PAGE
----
This also means that there are more opportunities to slip up and potentially damage the brand. In the following article, we’ll look into some of the biggest mistakes that brands definitely don’t want to be making.
When designing packaging, one of the first major decisions is likely going to be centered on the question of which material is best for the job. And rightly so; choosing wrongly could be disastrous for one’s product and, by extension, one’s brand.
The big question is whether the material used should be soft or hard. Both kinds have their own sets of advantages and disadvantages, some of which will matter more for your product and your customers than others. For instance, soft bag packaging can be great for food products because they are often designed to be resealable, allowing products to retain their freshness for longer. On the other hand, using soft packaging for tougher products (particularly those with harder corners and edges) can lead to an increased chance of the packaging being perforated, leaving the product ruined and the brand coming across as second-rate.
Hard packaging, meanwhile, tends to give your product better protection while in transit, which is great for more delicate goods. However, giving your product excessive protection when it isn’t really needed can be wasteful, both financially and in terms of the amount of material used.
Don’t Pick the Wrong Packaging Size
The line between under- and over-packaging is finer than ever these days. Now that customers are becoming more environmentally aware, they have a far lower tolerance for brands that use too much material or make their product packaging excessively large (the same goes for over-use of auxiliary materials like tape and packing peanuts). Doing so will not only give the impression that your brand doesn’t care about the environment but, as has already been mentioned, it can also be financially wasteful. At the other end of the spectrum, under-packaging a product also quickly leads to problems. Using too little packaging will come across poorly to customers and can give the brand a reputation for being cheap and unprofessional. As well as this, forcing products into under-sized packaging will mean there is a greater risk of them getting damaged while being transported.
It’s integral that brands ensure their product packaging looks professional and will protect the product without appearing over the top and wasteful.
Don’t Label Your Product Incorrectly/Poorly
Making sure products are labelled correctly is a must. In the U.S. and around the world, there are laws and regulations that must be followed in order for the product to be sold legally. FAQs on the rules and guidelines can be found at the National Institute of Standards and Technology site.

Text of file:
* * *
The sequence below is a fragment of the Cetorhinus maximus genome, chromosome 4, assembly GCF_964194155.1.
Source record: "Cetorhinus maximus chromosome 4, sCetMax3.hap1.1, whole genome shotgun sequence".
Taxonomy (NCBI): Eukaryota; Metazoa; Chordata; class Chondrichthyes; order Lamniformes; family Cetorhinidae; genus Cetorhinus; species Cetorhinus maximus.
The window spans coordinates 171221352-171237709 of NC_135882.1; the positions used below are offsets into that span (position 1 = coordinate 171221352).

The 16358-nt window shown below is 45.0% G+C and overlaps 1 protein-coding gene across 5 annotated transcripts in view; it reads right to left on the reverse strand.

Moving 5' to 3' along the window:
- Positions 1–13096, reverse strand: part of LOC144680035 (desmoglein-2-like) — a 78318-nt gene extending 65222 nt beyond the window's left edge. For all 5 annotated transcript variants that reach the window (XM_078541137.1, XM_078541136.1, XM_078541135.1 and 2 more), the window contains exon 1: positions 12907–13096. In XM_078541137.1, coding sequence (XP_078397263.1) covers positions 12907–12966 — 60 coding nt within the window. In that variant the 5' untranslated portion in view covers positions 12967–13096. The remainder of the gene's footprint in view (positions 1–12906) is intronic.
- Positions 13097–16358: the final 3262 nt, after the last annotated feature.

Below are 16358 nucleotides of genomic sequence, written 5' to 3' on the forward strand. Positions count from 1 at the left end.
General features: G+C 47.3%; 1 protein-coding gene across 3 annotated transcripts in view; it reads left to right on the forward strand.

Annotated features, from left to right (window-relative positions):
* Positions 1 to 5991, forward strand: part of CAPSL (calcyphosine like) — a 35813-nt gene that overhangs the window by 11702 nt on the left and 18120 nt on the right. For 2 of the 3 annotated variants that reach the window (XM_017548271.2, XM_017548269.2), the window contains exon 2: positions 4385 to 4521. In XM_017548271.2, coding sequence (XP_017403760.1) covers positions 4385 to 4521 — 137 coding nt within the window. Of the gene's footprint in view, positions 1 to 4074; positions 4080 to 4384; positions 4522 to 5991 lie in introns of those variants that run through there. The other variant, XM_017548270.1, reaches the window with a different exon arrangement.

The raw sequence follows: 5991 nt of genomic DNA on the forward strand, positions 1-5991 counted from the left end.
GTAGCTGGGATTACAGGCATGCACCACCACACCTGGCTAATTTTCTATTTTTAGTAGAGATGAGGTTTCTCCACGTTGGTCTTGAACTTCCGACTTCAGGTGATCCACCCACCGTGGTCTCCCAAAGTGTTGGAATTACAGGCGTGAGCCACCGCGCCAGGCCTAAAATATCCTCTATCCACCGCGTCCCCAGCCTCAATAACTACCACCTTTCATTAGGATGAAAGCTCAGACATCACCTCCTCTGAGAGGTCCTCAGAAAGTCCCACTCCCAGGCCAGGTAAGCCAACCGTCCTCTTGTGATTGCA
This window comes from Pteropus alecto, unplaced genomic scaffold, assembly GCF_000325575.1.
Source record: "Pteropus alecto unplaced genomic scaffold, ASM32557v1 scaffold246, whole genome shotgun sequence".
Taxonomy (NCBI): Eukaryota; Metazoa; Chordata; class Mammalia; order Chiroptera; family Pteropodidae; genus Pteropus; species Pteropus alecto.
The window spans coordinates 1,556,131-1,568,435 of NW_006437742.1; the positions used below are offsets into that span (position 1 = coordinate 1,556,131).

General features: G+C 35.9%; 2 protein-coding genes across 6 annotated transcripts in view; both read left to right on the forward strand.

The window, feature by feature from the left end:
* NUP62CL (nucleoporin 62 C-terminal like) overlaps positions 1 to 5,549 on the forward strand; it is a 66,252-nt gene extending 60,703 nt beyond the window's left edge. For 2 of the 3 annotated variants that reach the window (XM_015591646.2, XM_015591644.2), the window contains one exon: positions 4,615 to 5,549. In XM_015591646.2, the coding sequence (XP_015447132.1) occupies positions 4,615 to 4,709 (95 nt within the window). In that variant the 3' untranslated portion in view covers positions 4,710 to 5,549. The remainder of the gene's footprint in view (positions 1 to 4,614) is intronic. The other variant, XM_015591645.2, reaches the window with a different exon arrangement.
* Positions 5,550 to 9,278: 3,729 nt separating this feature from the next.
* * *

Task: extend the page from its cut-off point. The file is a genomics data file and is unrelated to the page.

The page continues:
Once you know what information you must provide, you need to ensure that there are no errors or inaccuracies in the label content. It should go without saying that an incorrect label implies an incompetent brand, which can very quickly destroy any customer trust and loyalty built thus far.
Don't Send Non-Returnable Products
Selling products online and having them delivered to customers comes with its own set of standards and expectations. In recent years, customers have made it clear that they tend to prefer receiving their purchases in packaging that, if necessary, can be used to return the product if it doesn’t meet their expectations in any way. In other words, packaging that needs to be torn or damaged (meaning it can’t be reused) in order to be opened will have a negative effect on customer experience.
Another increasingly common way to improve the process of returning a product is to include a pre-paid returns label with the item. This goes a long way in coming across as a brand that cares about its customers. However, a lot of people are starting to expect this as standard and, as time goes on and more brands start doing this, failure to include this will harm brand reputation. Making returns easier for customers is great way to help build customer trust and brand loyalty.
Don’t Leave Your Packaging Untested
Possibly the most fundamental mistake is forgotten about more often than one would expect. The internet is littered with examples of packaging that has been shipped out with glaring labelling errors or major design flaws. These could have easily been avoided if these products had been properly tested.
The best way to do this is to show your packaging to individuals that haven’t had any previous interaction with it and make note of their reactions and thoughts. See how they respond to it in terms of the content on the packaging as well as the physical design. Regarding the shape and structure, have them push the packaging to its limits to find out where any weaknesses lie. As has previously been said, allowing the product to suffer damage before it even reaches the customer will give the impression that the brand is untrustworthy and amateurish.
Taking the time to get to know your product and its packaging will enable you to produce the best possible experience for the customer, engendering their trust and loyalty in the brand and thereby ensuring long-term success.
About the Author
Charles Haverfield and partners began US Packaging & Wrapping LLC after recognizing an increased consumer demand for packaging products and machines with short lead times. Since its inception, US Packaging & Wrapping associates have been helping their customers to quickly and efficiently achieve packaging solutions with results.